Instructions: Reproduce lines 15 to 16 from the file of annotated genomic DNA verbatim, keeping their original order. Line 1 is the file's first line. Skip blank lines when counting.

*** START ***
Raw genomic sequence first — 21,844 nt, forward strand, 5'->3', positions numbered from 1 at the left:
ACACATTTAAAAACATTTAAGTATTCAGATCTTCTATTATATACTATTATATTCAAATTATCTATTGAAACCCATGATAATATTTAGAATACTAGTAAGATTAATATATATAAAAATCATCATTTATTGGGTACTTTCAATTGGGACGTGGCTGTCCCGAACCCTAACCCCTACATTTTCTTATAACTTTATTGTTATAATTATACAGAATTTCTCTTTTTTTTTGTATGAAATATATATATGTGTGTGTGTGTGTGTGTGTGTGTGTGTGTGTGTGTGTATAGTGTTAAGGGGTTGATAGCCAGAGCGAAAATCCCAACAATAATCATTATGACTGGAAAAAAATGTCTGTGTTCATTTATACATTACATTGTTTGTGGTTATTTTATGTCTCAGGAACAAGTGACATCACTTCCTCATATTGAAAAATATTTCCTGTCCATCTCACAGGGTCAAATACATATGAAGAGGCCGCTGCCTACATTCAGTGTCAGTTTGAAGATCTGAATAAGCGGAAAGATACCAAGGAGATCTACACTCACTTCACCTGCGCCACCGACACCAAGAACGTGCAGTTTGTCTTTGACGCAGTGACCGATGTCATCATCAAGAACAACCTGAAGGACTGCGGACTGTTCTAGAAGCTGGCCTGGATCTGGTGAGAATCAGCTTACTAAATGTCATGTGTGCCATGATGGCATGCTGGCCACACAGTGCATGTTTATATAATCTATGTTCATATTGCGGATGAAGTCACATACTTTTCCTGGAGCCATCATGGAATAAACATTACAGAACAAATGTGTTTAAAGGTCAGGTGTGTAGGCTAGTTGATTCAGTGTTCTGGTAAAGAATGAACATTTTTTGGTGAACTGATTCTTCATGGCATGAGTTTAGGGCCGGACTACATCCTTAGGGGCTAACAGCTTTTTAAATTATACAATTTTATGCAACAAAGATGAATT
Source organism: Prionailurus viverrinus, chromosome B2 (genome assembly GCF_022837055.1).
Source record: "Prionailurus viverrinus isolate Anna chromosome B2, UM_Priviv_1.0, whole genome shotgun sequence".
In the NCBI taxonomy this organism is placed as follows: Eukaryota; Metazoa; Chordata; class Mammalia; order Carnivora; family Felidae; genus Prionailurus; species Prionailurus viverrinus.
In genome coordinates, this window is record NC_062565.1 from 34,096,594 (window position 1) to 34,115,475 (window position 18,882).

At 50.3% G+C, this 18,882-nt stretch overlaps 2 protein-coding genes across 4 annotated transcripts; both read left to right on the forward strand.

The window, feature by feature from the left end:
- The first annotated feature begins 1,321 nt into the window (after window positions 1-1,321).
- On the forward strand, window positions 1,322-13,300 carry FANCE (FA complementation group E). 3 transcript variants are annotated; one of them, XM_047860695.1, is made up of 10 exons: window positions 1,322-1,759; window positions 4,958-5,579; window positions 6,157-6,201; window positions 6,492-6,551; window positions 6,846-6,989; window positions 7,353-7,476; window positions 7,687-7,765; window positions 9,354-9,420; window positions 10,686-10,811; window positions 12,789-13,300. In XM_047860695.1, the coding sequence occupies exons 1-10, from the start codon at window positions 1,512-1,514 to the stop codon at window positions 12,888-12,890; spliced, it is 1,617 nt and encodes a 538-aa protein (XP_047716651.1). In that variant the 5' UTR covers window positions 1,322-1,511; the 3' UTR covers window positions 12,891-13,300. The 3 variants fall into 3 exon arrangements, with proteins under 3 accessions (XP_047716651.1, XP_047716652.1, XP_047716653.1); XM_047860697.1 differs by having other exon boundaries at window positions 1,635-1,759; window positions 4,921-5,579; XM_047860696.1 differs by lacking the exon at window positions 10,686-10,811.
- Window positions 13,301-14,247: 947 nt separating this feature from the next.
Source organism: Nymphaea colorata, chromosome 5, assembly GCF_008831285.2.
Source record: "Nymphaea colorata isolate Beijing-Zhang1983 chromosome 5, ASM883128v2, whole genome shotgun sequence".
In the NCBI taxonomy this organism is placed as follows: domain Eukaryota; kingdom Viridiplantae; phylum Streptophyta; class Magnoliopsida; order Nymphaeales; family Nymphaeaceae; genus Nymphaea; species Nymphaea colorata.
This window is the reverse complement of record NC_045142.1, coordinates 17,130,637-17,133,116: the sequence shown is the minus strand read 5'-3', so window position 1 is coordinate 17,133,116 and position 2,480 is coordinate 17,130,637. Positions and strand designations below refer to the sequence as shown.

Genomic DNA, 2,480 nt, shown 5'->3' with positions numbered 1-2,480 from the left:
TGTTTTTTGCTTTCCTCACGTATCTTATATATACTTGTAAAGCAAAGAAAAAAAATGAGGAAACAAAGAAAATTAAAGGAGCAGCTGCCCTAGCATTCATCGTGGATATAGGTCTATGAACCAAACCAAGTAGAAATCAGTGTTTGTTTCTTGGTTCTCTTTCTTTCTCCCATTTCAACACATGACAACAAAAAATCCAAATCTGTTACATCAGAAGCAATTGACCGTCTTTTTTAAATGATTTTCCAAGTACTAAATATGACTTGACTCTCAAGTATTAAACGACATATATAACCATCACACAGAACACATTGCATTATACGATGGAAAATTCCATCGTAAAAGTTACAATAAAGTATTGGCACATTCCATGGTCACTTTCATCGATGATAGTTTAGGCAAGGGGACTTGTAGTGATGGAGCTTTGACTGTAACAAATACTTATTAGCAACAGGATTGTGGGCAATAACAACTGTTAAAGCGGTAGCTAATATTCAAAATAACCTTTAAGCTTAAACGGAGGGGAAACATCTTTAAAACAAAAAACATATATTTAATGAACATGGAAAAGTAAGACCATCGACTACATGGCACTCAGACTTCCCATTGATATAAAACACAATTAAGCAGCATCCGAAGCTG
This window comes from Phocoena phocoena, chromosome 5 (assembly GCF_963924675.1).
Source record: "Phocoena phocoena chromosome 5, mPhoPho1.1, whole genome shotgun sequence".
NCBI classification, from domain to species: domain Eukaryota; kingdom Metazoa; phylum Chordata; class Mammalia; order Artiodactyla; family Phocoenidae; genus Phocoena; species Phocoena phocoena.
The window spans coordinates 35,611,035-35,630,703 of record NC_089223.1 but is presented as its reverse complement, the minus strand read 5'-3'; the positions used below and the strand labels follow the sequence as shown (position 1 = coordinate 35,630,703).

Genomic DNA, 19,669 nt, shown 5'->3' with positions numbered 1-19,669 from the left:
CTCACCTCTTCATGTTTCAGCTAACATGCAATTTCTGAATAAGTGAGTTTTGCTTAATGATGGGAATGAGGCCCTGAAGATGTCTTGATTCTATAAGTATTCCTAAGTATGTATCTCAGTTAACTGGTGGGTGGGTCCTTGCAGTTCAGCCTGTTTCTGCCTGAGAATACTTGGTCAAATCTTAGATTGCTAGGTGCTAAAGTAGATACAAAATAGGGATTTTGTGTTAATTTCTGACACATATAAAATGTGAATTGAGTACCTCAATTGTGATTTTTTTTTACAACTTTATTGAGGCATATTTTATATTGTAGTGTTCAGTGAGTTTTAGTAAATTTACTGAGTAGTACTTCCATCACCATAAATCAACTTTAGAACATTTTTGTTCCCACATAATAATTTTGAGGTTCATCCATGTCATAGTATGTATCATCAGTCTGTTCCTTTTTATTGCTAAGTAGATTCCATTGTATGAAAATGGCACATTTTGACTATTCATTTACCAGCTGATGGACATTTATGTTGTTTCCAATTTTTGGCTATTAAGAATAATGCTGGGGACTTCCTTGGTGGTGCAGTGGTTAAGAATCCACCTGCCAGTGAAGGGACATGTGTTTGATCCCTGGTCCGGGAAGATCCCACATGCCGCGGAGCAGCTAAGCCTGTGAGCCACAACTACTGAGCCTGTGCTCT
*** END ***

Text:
This window is the reverse complement of record NC_045142.1, coordinates 17,130,637-17,133,116: the sequence shown is the minus strand read 5'-3', so window position 1 is coordinate 17,133,116 and position 2,480 is coordinate 17,130,637. Positions and strand designations below refer to the sequence as shown.

Genomic DNA, 2,480 nt, shown 5'->3' with positions numbered 1-2,480 from the left: